I carry the spirit of the Friendly Writers Group into my teaching. I listen carefully to my students, to both the asked and unarticulated questions.  I encourage group feedback on designs, and make suggestions of options to think about.

I also bring deep listening into my own creative process, in the initial designing stage as well as when weaving on the tapestry in-progress on the loom.  Often I work in silence, allowing it to enter and expand through me into images flowing from the pencil in my hand onto the paper, as I sketch layers of shapes and textures, as I observe and study what is before me.  Early each morning before weaving, I will sit in silence and wait.  Invariably, ideas emerge about use of color mix choices in yarn bundles, and technical decisions for what needs to happen next at the loom.

 On occasion, Phyllis and I would talk about how the living silence, that we often experience during unprogrammed silent Quaker Meeting for Worship, also informs our creative process and ultimately our work.  She wrote the following:

“When I write, when I think a poem is ready to come, I sit still for hours waiting for it to gather slowly and speak to me.  After the waiting in silence comes the writing, which I love.  I love figuring out which words sound truest and best.  I love how they fit into a line or a sentence or a phrase.  I love their weight.  I love all they assemble of thought or feeling, what they remind me of apart from what I have chosen to say.  I love how they are spelled and where they came from. I love working out in lines their music, which is for me very securely based on the old fashioned metrics I learned before I grew up.  I love fitting everything together, and I love finding out what the poem says when at last it feels right.  Whatever my poems mean in particular, they begin and end as celebration of the world entrusted to me by my life.  Poetry—my own and that of others—helps me to understand how things are for me and to live more peaceably with what I have.  It is my common prayer.”

Phyllis Hoge Thompson November 15, 1926 – August 26, 2018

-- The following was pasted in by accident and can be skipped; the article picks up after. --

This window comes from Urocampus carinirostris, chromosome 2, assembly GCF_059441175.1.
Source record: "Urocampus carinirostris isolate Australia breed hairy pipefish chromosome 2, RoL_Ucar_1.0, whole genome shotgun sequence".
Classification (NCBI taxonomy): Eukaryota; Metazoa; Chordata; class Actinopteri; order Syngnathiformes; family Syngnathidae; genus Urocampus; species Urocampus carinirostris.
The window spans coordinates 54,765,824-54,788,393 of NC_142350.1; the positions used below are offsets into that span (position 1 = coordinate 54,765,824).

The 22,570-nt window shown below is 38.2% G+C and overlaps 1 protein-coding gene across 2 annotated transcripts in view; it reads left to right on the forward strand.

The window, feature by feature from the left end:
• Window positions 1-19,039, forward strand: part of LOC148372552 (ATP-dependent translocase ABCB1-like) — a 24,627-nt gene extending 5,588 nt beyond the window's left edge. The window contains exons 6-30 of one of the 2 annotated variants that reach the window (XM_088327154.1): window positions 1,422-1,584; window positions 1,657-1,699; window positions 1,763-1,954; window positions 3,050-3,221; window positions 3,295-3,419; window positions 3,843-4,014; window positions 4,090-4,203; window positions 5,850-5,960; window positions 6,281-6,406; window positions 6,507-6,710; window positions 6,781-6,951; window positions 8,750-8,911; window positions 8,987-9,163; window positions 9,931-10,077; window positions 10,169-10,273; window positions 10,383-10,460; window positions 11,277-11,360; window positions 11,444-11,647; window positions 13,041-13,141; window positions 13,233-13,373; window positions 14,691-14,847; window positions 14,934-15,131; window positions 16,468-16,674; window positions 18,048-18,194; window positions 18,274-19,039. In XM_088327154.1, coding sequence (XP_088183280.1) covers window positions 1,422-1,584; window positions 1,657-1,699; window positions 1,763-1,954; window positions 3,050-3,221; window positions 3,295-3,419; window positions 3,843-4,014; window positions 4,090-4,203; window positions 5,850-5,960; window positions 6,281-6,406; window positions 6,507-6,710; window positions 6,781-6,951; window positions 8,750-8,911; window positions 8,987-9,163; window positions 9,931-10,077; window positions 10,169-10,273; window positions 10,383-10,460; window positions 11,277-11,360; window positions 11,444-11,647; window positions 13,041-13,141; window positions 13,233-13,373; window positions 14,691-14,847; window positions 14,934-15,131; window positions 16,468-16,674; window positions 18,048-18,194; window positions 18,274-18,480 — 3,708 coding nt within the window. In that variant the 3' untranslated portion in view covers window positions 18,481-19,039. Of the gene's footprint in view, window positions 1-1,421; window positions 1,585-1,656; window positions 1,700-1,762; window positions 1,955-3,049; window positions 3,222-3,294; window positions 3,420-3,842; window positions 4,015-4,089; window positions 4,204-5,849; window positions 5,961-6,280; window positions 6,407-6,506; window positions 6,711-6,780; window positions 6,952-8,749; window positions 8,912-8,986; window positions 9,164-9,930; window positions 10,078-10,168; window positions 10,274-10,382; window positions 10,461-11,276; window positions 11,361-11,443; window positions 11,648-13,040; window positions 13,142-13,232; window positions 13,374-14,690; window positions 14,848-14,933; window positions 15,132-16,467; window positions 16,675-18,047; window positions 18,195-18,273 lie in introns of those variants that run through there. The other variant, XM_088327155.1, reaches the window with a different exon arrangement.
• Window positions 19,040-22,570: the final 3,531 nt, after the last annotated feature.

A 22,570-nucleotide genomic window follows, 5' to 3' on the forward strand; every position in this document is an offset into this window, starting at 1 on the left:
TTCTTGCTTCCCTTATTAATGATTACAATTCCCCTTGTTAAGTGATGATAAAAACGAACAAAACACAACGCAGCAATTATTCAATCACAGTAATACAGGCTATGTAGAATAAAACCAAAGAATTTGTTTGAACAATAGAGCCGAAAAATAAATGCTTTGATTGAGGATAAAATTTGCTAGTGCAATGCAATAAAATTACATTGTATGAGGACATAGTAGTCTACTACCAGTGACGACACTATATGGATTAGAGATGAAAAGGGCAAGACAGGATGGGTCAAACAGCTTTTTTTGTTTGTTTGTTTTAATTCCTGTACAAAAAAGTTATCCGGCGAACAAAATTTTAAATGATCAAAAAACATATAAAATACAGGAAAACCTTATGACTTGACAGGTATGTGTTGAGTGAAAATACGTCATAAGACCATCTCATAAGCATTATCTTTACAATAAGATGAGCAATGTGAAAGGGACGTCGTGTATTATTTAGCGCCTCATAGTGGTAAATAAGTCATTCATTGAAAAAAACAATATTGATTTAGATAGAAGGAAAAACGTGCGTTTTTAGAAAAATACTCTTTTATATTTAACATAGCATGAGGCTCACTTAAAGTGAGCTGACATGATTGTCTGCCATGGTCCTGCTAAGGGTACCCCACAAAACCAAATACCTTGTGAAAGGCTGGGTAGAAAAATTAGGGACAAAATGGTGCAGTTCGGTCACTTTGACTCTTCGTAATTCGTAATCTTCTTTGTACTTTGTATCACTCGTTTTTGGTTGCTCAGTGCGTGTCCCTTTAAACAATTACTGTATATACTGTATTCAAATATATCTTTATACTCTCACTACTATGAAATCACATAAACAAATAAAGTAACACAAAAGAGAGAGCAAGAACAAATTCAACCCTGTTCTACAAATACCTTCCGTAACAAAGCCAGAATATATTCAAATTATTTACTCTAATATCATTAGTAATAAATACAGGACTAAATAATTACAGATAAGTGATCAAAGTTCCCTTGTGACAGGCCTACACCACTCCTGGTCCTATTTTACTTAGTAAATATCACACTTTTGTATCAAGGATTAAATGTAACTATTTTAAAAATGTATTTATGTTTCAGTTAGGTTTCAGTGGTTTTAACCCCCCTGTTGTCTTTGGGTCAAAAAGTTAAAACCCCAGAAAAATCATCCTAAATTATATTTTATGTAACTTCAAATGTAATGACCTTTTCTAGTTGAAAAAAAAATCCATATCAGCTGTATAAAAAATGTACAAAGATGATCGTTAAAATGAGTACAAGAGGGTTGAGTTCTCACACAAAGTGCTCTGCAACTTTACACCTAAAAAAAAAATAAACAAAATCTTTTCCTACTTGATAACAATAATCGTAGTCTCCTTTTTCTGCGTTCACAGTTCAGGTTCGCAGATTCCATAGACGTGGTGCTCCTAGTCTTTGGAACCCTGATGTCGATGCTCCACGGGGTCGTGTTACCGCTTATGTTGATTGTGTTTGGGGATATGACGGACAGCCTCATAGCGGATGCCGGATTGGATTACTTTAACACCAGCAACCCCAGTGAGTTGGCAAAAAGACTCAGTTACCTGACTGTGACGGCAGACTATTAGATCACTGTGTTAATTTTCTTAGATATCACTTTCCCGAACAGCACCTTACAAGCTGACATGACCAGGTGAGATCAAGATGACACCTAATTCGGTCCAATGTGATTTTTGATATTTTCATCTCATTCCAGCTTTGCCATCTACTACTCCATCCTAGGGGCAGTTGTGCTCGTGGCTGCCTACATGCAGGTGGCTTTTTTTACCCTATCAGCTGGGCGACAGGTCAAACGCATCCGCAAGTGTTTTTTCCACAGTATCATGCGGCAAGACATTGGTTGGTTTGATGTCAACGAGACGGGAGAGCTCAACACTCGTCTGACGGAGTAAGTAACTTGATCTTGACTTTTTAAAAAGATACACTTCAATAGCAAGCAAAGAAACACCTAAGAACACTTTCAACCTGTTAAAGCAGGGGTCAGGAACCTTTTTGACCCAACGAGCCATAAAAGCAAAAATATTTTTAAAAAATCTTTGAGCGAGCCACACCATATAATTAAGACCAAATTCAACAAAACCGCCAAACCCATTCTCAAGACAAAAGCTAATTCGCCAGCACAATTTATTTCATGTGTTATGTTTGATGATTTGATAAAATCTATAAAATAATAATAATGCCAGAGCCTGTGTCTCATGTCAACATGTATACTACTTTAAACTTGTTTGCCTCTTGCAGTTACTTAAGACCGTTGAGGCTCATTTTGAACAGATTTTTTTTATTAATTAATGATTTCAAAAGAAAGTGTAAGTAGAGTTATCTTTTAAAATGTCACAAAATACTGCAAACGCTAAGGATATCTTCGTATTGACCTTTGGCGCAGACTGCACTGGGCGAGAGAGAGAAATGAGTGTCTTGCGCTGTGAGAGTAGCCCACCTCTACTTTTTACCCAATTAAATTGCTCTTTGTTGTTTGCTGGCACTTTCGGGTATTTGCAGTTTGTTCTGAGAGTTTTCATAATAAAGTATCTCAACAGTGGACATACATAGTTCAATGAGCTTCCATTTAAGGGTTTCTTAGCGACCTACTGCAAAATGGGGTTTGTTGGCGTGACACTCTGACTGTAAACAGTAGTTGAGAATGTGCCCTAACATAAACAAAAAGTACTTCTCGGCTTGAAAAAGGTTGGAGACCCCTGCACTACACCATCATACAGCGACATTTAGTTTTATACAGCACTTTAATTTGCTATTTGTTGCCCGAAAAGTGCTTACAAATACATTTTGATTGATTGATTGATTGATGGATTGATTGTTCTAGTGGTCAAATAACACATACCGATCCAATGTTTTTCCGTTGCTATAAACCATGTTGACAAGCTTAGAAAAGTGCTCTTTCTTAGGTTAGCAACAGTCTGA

The Ghosts of Who We Were  by Phyllis Hoge Thompson

The Ghosts of Who We Were by Phyllis Hoge Thompson

Books by Phyllis Hoge Thompson:

Artichoke and Other Poems

The Creation Frame

The Serpent of the White Rose

What the Land Gave

The Ghosts of Who We Were

A Field of Poetry

Letters From Jian Hui and Other Poems

The Painted Clock:  A Memoir of a New Mexico Ghost Town Bride

Anthologies including Phyllis Hoge Thompson:

Only Morning in Her Shoes:  Poems About Old Women

Edited by Leatrice Lifshitz

The Spirit That Wants Me:  A New Mexico Anthology

            Edited by Dianne Duff, Jill Kiefer, Michelle Miller

PhyllisHoge_Book_OnlyMorningInHerShoes.jpg
PhyllisHoge_Book_TheSpiritThatWantsMe.jpg

 

Honoring Navajo Master Weavers

BookCoverNavajoTextiles.jpg

This year during Women’s History month, I especially celebrate and give gratitude for the generations of master Navajo women weavers, who’s work is so eloquently featured in the book:

Navajo Textiles:  The Crane Collection at the Denver Museum of Nature and Science.  Authored by Laurie D. Webster, Louise I. Stiver, D.Y. Begay, and Lynda Teller Pete, plus Ann Lane Hedlund, who wrote the introduction. 

I first saw this book at the Albuquerque Public Library in their “New Arrivals” section.  The cover alone grabbed my attention and I had to pick it up.  As I spent time gazing at the pictures, reading different chapters, I came away profoundly moved.

The Preface begins with:

This book began as a simple invitation to write a catolog about the Navajo textile collection at the Denver Museum of Nature and Science (DMNS) and grew into a collaboration and friendship among Navajo and Anglo textile scholars.  The four of us share the love of Navajo textiles, and two of us grew up weaving them.  We each contributed different expertise and knowledge and learned from each other in the process.  We also had lots of fun.

In the Foreword Stephen E. Nash, Chip Colwell, and Melissa Bechhoefer describe the response upon first viewing of the works in person:

One by one, staff unrolled the 130 (out of 380) selected textiles.  Few had ever seen many of the weavings—some were so stunning as to leave even the experts momentarily speechless.  Then, each scholar began to share her viewpoint.  Each perspective enriched the others—weaving together the strands of technique, history, culture, place, and personal experience.